“Forced marriages” are considered as a violation of human rights; the arguments in the research validate this from the principles and evidence that strongly affect spouses, in particular to women. Human rights, international law, and laws in England and Wales strictly condemn forced marriages. Evidently, forced marriage breaches the freedom for women in the context of the society and bounds them into an unwanted relation. This violation is also implied to all the human rights that are correlated to the sphere of marital life.
Force marriage elevates immense susceptible and complex issues that cover gender, social, religious, ethnic, economic problems that occur from the interconnecting subject of culture, gender, and sexuality. It is an ever increasing problem in England and Wales. Since England and Wales are considered culturally rich and diverse parts of the world, where many South Asians dwell, the action against forced marriages may turn out to be an intimidation on the different communities’ lifestyles and self-identity based on the cultural and social influence of the extensive society. It may give a boost to an aggressive reaction by such communities that prefer this practice. This should not lead to a hindrance in the immigration system and punish such people. However, the reaction from the English community is belligerent and can aggravate the problem if not handled wisely. It has been drafted by the representatives and spokespersons from distinctive cultural and legal context coming from all the parts of the world.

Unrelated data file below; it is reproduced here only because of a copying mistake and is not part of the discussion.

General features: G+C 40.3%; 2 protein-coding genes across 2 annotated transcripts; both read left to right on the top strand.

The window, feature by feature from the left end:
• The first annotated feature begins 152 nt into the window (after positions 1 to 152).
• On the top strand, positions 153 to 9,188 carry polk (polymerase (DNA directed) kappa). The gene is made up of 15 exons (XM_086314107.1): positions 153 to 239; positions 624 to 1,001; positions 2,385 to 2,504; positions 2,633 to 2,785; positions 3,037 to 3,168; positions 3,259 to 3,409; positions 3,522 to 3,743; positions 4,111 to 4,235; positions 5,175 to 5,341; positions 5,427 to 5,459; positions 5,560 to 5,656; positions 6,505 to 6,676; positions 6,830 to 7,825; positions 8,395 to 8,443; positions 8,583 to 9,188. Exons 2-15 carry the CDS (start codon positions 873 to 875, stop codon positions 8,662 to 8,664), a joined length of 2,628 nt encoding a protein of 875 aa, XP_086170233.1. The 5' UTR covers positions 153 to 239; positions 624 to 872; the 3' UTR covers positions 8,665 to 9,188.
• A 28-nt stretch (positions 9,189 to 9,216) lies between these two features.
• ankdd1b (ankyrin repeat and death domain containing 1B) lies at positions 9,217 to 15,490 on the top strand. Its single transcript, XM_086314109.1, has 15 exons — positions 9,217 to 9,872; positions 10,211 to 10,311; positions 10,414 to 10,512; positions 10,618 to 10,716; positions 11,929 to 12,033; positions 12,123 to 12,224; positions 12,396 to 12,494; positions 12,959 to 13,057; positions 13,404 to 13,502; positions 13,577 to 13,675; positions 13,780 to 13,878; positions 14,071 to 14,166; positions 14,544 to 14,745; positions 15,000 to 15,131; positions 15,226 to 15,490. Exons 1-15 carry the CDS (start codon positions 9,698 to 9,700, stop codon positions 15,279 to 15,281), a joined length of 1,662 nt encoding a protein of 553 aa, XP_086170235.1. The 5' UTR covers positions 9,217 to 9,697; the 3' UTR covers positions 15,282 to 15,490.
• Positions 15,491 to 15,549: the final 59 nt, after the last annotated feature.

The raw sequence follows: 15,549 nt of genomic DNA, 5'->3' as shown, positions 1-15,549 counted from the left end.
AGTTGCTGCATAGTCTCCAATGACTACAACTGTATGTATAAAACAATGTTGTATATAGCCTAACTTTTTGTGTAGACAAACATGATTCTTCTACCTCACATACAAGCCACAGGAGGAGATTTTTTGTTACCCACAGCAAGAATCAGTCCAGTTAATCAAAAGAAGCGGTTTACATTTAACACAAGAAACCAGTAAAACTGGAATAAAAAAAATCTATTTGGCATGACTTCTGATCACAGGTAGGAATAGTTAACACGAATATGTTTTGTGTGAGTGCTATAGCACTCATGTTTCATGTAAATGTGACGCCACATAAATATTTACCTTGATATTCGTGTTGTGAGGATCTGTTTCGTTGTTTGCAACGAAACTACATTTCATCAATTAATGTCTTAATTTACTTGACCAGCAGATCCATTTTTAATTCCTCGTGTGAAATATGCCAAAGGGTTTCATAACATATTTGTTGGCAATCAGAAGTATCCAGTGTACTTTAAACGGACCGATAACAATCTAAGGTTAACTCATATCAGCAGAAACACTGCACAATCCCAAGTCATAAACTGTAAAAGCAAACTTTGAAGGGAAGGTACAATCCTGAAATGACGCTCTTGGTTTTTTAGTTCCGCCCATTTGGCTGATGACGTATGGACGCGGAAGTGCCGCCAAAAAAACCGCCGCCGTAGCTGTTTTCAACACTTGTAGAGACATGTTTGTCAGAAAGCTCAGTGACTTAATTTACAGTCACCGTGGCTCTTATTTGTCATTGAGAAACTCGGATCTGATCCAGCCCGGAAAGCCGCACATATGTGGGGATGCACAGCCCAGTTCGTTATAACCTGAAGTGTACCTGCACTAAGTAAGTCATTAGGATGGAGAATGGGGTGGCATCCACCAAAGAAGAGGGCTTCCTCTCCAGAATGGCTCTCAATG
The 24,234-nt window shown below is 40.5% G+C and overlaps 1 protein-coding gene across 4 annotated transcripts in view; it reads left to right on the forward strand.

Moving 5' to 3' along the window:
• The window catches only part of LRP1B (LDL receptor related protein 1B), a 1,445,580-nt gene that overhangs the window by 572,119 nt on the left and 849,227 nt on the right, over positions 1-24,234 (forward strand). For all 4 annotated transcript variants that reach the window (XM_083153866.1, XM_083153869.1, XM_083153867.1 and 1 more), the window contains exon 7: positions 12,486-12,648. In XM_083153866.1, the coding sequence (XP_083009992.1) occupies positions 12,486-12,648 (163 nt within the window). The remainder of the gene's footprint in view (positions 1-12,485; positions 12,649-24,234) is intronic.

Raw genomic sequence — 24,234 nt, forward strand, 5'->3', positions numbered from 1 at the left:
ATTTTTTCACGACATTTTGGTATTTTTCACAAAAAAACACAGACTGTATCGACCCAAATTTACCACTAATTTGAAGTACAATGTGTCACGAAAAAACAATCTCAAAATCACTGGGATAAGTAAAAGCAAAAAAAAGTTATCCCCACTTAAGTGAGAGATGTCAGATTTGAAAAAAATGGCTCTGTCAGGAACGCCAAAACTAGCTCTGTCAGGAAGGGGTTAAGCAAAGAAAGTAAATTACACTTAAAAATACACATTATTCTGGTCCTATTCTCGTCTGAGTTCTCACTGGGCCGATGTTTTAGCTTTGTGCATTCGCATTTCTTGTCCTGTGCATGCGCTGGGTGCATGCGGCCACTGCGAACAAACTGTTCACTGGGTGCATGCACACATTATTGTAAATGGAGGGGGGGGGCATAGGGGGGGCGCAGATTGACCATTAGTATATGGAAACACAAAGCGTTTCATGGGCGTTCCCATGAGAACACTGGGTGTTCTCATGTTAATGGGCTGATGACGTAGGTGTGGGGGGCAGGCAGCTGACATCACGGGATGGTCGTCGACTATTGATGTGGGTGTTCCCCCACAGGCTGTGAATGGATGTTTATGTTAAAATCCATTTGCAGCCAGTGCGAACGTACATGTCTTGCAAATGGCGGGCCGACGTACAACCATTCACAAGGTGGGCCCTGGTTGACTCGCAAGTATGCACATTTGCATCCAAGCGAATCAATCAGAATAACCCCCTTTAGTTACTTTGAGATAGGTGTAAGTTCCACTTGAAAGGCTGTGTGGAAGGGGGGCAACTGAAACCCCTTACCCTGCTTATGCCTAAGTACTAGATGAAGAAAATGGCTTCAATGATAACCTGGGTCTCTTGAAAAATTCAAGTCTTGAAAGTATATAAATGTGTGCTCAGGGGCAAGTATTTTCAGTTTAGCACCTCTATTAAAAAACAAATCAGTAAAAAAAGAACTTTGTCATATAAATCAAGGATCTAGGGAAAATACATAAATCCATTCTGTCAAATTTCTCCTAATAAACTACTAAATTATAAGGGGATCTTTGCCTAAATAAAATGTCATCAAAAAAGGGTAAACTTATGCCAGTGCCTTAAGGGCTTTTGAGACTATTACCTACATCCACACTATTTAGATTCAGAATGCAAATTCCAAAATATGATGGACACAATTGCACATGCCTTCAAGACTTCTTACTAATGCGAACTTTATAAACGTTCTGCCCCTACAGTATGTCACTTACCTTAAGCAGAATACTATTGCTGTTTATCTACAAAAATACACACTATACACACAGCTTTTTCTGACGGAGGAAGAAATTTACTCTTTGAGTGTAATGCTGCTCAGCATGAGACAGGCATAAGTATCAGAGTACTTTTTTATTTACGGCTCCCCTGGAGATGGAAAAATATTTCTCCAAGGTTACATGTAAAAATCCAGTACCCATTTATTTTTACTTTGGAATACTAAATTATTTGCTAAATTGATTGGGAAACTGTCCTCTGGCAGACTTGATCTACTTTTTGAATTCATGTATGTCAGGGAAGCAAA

The United Nations General Assembly proclaimed the “Declaration on December 10th 1948”. This was a milestone, a standard of achievement for all the nations that participated in it. It was then decided, that the human rights of all the people are to be safeguarded across the world. The “Universal Declaration of Human Rights” focuses on the free will and consent to men and women and allows them to marry whoever they want. It clarifies that the UDHR is against forced marriages and safeguards the rights of all men and women irrespective of caste, creed, social status, religion, and ethnicity. In Article (16) of the UDHR, it is declared that marriage between two people can only take place if they both allow with full consent and free will to the intended spouses or partners. The UDHR was the first ever declaration that turned out to be a unanimous platform that enshrines free will and full consent of marriage to both men and women.